I’m an author and I’m going to tell you my dirty little secret—I don’t know what a misplaced modified is.
Yes, I took an English 101 in college where I was supposed to learn all the correct rules of grammar, but I hated that class. I think I got a B, but I’ve long since forgotten everything I shoveled into my short term memory banks concerning participles, modifiers, and the like. I think part of the reason I delayed becoming a writer for so long was because I had this idea in my head of what a writer should be. And he/she was definitely someone who knew all about grammar and punctuation and, well, the rules of writing.
It took me a couple years of thinking about writing before I actually did the writing, but one conversation stood out in my mind that pointed me in the right direction. I was discussing breast cancer with my cousin, Diana Megli (family members call her Sis) who was undergoing her third relapse with the disgusting disease. The conversation was something like this. She said, “Most people say, why me? I say, why not me?”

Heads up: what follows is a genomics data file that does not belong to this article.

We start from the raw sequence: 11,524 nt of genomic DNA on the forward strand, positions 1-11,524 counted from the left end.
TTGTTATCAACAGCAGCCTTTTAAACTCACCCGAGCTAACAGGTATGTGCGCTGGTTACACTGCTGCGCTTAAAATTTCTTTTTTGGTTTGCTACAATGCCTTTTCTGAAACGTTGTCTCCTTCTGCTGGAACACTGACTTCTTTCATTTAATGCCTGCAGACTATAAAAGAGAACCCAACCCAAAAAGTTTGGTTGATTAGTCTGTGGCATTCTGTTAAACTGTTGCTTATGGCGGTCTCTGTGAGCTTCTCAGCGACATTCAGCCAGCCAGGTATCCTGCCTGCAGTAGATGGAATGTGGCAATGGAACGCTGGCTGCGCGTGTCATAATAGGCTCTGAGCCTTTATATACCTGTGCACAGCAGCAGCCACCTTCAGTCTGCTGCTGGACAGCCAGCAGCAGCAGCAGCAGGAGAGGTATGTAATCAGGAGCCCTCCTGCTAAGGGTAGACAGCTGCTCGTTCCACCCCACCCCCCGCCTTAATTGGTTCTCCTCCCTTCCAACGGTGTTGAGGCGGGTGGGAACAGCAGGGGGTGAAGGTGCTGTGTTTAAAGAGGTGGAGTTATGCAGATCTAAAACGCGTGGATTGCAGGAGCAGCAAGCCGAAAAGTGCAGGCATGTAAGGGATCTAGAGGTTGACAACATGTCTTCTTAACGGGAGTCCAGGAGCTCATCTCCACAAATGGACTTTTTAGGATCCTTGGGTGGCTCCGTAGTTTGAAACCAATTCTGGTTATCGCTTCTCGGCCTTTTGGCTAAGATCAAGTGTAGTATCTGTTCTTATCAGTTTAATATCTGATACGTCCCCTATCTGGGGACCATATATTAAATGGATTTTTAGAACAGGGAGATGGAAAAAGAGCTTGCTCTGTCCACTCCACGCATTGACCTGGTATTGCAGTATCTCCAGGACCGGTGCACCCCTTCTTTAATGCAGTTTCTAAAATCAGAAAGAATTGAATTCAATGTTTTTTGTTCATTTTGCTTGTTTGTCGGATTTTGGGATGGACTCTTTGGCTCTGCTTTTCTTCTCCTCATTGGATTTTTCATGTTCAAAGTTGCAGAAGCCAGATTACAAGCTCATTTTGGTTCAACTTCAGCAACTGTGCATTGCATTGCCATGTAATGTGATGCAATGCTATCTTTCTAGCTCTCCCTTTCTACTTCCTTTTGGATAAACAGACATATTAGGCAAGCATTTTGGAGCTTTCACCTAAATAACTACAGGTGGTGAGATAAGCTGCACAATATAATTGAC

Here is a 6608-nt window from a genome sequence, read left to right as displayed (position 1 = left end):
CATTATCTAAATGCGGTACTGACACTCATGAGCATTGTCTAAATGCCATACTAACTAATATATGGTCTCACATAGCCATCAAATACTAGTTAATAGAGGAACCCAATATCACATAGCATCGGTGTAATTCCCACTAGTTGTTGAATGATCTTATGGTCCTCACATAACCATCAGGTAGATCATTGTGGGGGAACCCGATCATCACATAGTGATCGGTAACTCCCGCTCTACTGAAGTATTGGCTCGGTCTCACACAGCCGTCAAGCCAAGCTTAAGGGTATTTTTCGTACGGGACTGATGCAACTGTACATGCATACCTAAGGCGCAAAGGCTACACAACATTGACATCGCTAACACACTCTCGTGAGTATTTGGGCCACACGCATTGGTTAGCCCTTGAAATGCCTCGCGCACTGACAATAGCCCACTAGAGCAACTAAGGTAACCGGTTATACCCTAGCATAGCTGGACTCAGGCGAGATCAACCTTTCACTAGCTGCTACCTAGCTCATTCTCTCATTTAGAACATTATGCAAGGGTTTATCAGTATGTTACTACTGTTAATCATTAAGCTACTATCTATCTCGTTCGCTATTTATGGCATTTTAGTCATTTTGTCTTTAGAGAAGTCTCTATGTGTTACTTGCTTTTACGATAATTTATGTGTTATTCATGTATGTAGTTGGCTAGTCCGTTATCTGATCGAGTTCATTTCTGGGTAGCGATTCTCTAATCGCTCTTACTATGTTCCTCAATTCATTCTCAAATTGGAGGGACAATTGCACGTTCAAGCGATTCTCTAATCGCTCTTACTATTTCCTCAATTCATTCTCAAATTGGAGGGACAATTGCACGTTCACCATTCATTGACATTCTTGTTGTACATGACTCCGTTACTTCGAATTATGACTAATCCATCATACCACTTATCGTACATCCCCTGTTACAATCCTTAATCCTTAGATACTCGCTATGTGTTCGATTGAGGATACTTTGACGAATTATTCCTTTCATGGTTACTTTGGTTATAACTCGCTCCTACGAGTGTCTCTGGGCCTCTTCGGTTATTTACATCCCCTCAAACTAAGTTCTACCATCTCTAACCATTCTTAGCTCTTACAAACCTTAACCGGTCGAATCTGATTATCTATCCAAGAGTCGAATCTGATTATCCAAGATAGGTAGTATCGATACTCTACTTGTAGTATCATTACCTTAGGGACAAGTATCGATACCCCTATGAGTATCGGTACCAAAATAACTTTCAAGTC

I had never thought of cancer or anything else quite like that before. I harbored my secret desire, wondering if I could ever write a young adult or adult romance novel. I kept chanting those same words to myself, “Why not me?”
Why shouldn’t anyone pursue their dreams? I let my ideas of not knowing every rule of grammar hold me back, but Sis made me realize there was no reason to hold back, except my own insecurities. Who was it who said, “Better to have loved and lost than never to have loved at all.” Oh, that would be Alfred Lord Tennyson.
I decided to adopt my cousin’s attitude, of why not me and Lord Tennyson’s watered down version of love and said to myself, “Better to have tried and failed, then never to have tried at all.” Or who knows, maybe somebody famous already said that.
So now you know my dirty little secret and how I overcame it. And here’s another secret: get a grammar queen critique partner. Believe me, they are out there. Regardless, don’t let anything hold you back from your goals, whether it be misplaced modifiers or simply not believing in yourself.
Don’t say, why me? Say, why not me?